Secondary 'Work in Progress'

Midway through Colorado's spring practices, secondary coach Greg Brown has a different tone in his voice than he did a year ago. Talking to him, you get the feeling he's turned up the heat on his players. Now that everyone knows each other and has been through a season together, expectations have been raised.

It's not so much in the words Greg Brown says — "We're making progress. We're just adding one brick at a time to the building" — but in the way he says it.

Brown isn't so eager to praise as he was last year. It feels like he's drawing a tougher line.

The truth of it is, Brown is trying to coach a group into shape that lost three key players to graduation. Besides returning cornerback Terrence Wheatley and safety Ryan Walters, the players along the last line of defense at CU are somewhat green.

"It's a work in progress and it's going up slowly and surely," Brown said.

Though he's been held out of contact this spring after offseason wrist surgery, barring something unforeseen, one cornerback spot is Wheatley's to lose. The senior has the opportunity to be one of the better secondary players in the Big 12 in 2007.

The other spot is up for grabs, though. One player, junior Gardner McKay, is in the thick of the competition.

"I'm just trying to step up my game, trying to earn a spot and prove to the coaches I'm ready to play this year," McKay said following Monday's practice.

McKay was highly regarded coming out of Crenshaw High in Inglewood, Calif., and played as a true freshman in 2005. Last year, a high-ankle sprain in the first game took him out for three games. After that, he found himself in the doghouse. He's fighting to get out now.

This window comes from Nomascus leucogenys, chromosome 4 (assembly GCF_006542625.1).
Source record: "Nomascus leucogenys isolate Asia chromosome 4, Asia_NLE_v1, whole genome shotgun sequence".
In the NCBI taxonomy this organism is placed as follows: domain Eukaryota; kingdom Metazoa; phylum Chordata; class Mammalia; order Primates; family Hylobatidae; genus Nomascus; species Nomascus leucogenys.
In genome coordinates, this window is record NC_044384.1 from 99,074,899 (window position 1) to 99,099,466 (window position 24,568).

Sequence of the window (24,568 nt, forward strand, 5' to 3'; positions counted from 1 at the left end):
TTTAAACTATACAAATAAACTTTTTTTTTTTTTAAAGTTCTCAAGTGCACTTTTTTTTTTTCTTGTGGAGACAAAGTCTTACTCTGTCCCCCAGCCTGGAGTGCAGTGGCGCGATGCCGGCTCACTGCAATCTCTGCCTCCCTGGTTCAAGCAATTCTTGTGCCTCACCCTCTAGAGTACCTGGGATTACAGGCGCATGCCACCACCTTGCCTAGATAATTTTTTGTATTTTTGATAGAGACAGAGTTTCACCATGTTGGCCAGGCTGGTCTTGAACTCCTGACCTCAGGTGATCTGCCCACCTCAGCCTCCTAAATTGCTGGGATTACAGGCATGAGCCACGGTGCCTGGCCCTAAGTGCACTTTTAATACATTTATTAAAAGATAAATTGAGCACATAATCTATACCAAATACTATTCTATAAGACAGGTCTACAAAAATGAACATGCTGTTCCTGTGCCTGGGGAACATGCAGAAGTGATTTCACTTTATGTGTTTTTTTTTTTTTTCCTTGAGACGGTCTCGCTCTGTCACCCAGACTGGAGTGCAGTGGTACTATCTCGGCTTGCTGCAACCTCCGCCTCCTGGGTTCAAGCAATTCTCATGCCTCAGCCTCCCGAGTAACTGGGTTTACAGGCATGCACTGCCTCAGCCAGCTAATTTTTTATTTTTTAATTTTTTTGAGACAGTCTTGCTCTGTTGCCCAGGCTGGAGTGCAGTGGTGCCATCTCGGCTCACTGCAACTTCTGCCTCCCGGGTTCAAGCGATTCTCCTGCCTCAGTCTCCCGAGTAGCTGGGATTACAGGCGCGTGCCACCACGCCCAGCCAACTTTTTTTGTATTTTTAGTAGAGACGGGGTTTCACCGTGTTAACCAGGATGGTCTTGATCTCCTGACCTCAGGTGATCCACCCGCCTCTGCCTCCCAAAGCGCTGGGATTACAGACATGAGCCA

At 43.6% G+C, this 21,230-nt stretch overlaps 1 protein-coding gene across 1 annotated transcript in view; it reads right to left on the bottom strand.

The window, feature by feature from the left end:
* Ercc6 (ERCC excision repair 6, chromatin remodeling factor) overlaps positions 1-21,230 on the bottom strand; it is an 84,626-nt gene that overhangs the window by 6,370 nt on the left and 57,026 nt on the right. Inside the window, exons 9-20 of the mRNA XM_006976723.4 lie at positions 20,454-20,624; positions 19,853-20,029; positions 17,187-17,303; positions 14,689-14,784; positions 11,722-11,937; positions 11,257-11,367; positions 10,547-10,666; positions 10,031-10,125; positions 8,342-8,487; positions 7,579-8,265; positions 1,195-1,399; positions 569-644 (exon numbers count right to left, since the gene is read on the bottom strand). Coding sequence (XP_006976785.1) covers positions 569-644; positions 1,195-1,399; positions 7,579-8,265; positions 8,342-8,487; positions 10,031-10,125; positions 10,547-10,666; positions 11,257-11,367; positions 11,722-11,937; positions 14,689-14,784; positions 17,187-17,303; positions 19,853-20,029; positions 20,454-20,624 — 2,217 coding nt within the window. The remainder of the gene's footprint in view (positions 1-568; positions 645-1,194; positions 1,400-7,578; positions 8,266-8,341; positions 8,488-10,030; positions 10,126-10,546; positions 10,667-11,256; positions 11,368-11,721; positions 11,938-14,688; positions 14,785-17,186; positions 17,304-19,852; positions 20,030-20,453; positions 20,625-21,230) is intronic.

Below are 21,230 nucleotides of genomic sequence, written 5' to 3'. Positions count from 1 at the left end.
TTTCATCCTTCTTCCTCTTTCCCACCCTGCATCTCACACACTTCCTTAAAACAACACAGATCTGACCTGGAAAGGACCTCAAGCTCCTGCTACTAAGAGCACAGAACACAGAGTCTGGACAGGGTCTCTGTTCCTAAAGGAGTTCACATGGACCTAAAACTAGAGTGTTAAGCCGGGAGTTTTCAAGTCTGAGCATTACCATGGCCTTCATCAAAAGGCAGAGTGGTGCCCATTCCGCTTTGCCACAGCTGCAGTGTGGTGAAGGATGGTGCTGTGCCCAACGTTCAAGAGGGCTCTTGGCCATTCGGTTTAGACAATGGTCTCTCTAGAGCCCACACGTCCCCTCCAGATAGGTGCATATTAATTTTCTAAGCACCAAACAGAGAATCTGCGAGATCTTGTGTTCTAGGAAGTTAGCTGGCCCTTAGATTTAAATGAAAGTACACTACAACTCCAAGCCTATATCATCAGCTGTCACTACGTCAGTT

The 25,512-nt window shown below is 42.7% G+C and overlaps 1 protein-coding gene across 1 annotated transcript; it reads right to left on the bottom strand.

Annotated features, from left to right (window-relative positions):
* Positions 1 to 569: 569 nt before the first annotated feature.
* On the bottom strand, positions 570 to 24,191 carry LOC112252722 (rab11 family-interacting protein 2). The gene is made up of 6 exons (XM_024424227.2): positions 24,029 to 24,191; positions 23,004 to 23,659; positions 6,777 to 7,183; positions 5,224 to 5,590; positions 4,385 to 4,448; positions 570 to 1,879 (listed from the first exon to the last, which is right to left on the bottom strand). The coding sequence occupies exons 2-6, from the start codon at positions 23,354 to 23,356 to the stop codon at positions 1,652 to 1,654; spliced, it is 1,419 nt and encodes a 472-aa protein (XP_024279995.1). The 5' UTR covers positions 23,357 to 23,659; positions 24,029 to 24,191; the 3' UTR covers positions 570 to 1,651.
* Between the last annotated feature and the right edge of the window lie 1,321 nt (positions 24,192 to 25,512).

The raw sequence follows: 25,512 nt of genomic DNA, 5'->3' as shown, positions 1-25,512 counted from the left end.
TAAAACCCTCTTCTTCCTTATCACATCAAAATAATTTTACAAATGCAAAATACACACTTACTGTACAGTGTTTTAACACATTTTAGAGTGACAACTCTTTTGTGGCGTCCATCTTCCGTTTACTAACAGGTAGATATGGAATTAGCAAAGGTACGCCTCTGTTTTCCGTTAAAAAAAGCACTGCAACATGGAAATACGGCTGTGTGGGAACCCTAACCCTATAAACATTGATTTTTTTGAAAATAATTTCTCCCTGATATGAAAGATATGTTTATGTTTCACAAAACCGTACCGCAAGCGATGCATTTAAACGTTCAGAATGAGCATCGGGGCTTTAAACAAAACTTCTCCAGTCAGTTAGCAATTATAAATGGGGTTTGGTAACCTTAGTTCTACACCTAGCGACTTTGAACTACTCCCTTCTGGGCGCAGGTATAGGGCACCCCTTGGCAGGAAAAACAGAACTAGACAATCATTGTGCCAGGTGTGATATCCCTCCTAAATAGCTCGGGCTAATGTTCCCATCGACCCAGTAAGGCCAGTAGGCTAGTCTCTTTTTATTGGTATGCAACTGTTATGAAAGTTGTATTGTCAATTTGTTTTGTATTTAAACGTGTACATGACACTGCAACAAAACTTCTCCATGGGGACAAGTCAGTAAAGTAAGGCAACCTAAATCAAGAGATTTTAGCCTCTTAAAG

Coaches have told him they want to see him play "with a different mentality than I did last year. I'm up for it," he said. "I'm up to the challenge. I'm trying to get out here and focus. This is my job out here."

McKay has not been able to put on much weight since he got to CU. He's still in the 160-165 range. Brown said he wants McKay to prove he can be physical. It's a message he's delivered to McKay.

"Gardner can cover," Brown said. "He needs to show our whole team and staff that you can depend on him making a tackle out there in the open field."

Competing with McKay are junior Ben Burney and redshirt-freshmen Jalil Brown and Jimmy Smith. Burney played free safety last year, but coaches wanted to get a look at him at corner this spring.

"He's got the speed, he uses his hands well at the line of scrimmage, and he's a smart guy," Brown said. "He's done a nice job."

The two younger players are working to get up to speed, however. Brown said it's paramount that they develop between now and September.

"They're just pups," Greg Brown said of Jalil Brown and Smith. "They don't know how to play yet, but they each bring something to the table. They have something in common in that they're both big kids, they both can run. They both need to step it up for us to be a complete secondary. We think they can, it's just going to take time. They're going to make their share of mistakes. But you look out there and it's nice to see two kids who are over 6 feet playing corner."

Meanwhile, Monday was Walters' first day back at full speed since he had a mild concussion on March 17. There are no questions about Walters' abilities — he's a physical player who's adapted well to playing the quarterback-like position on the defense. But he's been injury prone.

Senior Lionel Harris got some starting experience last fall — his first real playing time of his career — when Walters went down with an injury. He's been running with the first team defense in practice this spring. Brown said he wants to see more consistency from Harris.

The pleasant surprise of the group has been D.J. Dykes, the safety who transferred to Colorado from Idaho last year.

"D.J. Dykes has done a nice job," Brown said. "He's shown something out here this spring. He's a big kid, he's smart and he makes plays."

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